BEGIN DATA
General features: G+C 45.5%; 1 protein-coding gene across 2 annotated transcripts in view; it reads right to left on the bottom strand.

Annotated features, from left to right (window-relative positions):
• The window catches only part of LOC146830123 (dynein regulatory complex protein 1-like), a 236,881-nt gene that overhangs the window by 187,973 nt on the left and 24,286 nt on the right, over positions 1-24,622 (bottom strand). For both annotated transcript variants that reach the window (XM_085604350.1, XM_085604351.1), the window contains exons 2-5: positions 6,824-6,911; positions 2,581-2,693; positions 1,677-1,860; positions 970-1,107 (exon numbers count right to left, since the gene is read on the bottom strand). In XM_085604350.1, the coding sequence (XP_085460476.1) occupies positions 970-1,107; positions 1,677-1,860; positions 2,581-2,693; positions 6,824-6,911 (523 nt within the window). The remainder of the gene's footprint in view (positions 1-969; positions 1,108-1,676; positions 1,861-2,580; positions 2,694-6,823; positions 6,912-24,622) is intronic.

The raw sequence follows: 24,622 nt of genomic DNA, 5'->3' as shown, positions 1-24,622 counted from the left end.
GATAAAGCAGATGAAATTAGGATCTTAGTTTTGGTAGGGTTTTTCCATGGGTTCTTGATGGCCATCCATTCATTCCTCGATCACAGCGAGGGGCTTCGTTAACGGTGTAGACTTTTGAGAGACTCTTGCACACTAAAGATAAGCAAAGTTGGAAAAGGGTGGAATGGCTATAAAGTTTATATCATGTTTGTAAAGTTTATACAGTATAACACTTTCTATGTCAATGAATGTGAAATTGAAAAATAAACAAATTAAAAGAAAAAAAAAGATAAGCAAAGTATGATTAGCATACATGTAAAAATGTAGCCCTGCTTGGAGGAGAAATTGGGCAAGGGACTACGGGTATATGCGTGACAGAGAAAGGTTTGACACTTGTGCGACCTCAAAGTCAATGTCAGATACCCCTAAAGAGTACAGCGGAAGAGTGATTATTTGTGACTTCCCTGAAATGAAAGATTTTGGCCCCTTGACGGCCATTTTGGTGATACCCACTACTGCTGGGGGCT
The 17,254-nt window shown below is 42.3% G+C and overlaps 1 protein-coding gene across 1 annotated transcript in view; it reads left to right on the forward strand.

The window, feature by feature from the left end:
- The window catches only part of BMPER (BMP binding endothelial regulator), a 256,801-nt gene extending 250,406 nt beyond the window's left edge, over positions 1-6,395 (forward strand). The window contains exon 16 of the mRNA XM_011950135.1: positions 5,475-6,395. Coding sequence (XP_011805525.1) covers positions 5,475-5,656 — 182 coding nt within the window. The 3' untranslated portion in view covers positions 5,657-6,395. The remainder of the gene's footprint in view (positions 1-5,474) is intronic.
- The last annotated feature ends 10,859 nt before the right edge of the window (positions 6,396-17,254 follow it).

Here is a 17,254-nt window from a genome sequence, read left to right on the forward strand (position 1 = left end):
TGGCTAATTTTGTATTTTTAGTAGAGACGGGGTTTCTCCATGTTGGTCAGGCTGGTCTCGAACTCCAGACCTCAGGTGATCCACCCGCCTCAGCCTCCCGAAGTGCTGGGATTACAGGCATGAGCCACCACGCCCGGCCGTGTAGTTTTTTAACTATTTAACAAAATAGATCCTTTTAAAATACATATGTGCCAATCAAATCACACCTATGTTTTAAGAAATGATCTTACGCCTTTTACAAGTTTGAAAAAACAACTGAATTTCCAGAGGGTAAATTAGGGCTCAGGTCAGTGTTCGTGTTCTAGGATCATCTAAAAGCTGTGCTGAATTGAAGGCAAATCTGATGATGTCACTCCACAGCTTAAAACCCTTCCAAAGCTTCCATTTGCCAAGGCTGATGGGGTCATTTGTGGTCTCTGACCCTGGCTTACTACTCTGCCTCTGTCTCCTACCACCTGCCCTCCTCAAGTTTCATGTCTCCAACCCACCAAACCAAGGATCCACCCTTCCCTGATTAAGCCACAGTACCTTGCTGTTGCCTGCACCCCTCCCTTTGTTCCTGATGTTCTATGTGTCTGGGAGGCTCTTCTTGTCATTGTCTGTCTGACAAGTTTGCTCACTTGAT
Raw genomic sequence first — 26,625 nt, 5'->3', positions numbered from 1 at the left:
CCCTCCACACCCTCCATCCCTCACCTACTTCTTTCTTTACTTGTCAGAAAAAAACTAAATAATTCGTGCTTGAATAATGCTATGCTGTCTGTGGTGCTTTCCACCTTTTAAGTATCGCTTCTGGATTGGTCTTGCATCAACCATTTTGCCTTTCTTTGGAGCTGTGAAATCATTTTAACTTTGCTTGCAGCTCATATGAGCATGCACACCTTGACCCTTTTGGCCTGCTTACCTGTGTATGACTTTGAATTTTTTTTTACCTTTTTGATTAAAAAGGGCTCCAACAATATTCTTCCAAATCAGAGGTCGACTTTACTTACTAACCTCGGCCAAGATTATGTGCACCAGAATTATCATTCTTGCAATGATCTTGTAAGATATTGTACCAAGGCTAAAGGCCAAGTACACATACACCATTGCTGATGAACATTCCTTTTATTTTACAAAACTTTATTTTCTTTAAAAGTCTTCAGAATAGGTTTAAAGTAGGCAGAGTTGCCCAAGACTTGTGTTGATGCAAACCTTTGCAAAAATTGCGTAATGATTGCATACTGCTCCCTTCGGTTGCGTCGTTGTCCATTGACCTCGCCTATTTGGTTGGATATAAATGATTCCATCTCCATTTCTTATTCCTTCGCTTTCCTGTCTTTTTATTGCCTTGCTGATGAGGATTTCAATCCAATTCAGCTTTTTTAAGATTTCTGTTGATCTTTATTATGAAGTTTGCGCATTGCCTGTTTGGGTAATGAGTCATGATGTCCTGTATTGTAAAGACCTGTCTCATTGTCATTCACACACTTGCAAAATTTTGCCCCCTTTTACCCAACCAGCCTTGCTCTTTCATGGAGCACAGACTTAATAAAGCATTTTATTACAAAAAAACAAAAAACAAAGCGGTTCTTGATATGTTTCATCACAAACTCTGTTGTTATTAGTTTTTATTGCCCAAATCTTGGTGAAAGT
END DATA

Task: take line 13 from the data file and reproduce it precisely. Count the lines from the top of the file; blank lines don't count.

CCCTCCACACCCTCCATCCCTCACCTACTTCTTTCTTTACTTGTCAGAAAAAAACTAAATAATTCGTGCTTGAATAATGCTATGCTGTCTGTGGTGCTTTCCACCTTTTAAGTATCGCTTCTGGATTGGTCTTGCATCAACCATTTTGCCTTTCTTTGGAGCTGTGAAATCATTTTAACTTTGCTTGCAGCTCATATGAGCATGCACACCTTGACCCTTTTGGCCTGCTTACCTGTGTATGACTTTGAATTTTTTTTTACCTTTTTGATTAAAAAGGGCTCCAACAATATTCTTCCAAATCAGAGGTCGACTTTACTTACTAACCTCGGCCAAGATTATGTGCACCAGAATTATCATTCTTGCAATGATCTTGTAAGATATTGTACCAAGGCTAAAGGCCAAGTACACATACACCATTGCTGATGAACATTCCTTTTATTTTACAAAACTTTATTTTCTTTAAAAGTCTTCAGAATAGGTTTAAAGTAGGCAGAGTTGCCCAAGACTTGTGTTGATGCAAACCTTTGCAAAAATTGCGTAATGATTGCATACTGCTCCCTTCGGTTGCGTCGTTGTCCATTGACCTCGCCTATTTGGTTGGATATAAATGATTCCATCTCCATTTCTTATTCCTTCGCTTTCCTGTCTTTTTATTGCCTTGCTGATGAGGATTTCAATCCAATTCAGCTTTTTTAAGATTTCTGTTGATCTTTATTATGAAGTTTGCGCATTGCCTGTTTGGGTAATGAGTCATGATGTCCTGTATTGTAAAGACCTGTCTCATTGTCATTCACACACTTGCAAAATTTTGCCCCCTTTTACCCAACCAGCCTTGCTCTTTCATGGAGCACAGACTTAATAAAGCATTTTATTACAAAAAAACAAAAAACAAAGCGGTTCTTGATATGTTTCATCACAAACTCTGTTGTTATTAGTTTTTATTGCCCAAATCTTGGTGAAAGT